Argument: It is a false requirement that clones possess individuality
"The case for cloning humans". The Age. January 1, 2003 - "The identity of the clone is sometimes the issue. Shouldn't every human being be unique, be more than a copy of someone else, have a distinct personality and character?
It is by no means clear to me why such individual uniqueness should be demanded. Parents frequently take pleasure from the fact that their offspring are so like them, that they display family traits and characteristics, or that they are more like one side of the family than the other. Consider the members of the royal family and the interest taken in Prince Harry by a British newspaper that wants DNA tests performed. It questions whether Prince Charles is really his father - he seems so different.
Identical twins are naturally occurring clones. Not only do they look the same, they come from the same egg and sperm - they are genetically identical. No one suggests that twins are an abomination, or that the second twin is not an individual with the same rights.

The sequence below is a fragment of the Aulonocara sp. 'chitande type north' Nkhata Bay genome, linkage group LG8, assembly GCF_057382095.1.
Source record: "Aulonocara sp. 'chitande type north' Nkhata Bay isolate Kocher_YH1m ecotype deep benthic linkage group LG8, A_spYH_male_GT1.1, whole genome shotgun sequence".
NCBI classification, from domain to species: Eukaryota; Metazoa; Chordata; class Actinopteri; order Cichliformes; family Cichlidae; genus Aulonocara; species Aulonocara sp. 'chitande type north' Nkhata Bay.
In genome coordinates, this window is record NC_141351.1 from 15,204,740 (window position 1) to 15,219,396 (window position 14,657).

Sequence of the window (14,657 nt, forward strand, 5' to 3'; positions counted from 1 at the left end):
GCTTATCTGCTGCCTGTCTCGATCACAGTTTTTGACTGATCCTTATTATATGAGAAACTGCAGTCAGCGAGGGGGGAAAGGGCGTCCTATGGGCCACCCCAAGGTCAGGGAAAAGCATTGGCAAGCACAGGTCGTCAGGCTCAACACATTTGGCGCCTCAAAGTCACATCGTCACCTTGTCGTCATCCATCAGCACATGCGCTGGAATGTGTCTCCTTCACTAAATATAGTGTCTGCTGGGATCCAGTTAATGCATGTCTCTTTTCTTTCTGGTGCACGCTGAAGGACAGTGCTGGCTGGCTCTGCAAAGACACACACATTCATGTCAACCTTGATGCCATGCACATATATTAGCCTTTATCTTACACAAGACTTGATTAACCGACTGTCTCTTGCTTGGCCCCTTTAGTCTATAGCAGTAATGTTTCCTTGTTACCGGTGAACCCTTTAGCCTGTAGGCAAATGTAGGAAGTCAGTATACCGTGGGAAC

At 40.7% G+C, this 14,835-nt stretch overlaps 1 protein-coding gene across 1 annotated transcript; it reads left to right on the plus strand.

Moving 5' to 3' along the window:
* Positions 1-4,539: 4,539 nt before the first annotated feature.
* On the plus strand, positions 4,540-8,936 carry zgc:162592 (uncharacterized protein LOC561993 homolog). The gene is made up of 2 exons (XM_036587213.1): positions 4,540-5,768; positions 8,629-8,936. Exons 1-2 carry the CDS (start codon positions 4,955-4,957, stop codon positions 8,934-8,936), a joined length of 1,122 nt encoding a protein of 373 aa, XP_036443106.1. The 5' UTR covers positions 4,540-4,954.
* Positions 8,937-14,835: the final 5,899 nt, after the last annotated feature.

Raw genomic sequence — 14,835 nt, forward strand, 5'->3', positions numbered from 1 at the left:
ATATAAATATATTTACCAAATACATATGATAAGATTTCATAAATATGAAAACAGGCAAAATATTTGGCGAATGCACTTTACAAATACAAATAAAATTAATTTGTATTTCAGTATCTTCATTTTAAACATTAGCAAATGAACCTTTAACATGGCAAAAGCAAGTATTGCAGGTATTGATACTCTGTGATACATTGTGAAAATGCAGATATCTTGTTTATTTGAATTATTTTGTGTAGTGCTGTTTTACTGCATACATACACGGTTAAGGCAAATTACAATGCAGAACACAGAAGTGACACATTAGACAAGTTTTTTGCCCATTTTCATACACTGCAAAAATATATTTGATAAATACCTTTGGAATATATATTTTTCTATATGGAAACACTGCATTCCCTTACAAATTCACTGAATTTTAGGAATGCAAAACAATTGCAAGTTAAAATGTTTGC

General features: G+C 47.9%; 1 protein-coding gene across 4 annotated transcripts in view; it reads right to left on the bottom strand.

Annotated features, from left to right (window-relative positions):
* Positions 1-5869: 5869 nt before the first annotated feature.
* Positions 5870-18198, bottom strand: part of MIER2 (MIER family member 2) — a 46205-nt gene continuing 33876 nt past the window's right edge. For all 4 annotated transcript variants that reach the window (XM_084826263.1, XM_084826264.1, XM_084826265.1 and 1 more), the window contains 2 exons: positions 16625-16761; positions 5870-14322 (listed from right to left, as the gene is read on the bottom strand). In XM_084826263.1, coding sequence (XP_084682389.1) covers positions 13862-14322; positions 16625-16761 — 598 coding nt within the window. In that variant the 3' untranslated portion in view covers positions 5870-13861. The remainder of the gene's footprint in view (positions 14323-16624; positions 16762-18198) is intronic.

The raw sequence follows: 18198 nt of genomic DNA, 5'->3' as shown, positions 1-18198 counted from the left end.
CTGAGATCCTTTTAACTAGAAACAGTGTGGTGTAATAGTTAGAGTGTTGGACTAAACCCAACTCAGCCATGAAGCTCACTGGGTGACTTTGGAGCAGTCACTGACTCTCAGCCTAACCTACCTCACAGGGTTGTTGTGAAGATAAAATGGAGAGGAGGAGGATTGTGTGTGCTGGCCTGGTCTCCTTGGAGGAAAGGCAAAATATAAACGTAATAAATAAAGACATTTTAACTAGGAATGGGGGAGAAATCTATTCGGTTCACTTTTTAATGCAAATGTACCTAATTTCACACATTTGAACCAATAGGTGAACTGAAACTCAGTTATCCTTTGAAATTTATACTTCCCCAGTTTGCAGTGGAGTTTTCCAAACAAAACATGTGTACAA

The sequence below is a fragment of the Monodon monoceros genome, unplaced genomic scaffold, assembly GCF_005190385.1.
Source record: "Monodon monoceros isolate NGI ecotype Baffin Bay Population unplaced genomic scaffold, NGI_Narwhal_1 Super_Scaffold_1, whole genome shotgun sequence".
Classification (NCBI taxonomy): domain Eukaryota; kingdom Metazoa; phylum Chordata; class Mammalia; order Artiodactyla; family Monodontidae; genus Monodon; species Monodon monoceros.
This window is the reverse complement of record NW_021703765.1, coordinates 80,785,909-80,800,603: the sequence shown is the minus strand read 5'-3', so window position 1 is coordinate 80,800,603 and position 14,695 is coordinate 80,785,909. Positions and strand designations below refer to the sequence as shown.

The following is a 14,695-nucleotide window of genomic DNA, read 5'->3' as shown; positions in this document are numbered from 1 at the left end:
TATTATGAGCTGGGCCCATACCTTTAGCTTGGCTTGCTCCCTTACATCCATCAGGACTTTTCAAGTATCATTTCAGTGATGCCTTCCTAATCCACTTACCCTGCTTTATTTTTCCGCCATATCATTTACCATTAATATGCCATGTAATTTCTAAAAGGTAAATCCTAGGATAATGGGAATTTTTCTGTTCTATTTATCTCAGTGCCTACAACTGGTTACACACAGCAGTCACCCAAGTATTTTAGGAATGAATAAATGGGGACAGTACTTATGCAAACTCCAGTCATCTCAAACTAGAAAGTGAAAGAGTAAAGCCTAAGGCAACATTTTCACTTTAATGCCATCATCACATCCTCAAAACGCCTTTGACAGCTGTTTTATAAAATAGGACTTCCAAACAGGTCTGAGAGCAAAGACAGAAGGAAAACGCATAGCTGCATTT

On the contrary, the differences in personality, behaviour, competence and interests are commented on and studied. Despite the similarities, twins seem to develop differently and to have quite distinct personalities. This happens even though they are genetically identical and they grow up together - in the same time, the same place, with the same parents, and most of the same experiences.
The preference for individuality might actually be a prejudice on our part and not based on fact or consistent argument."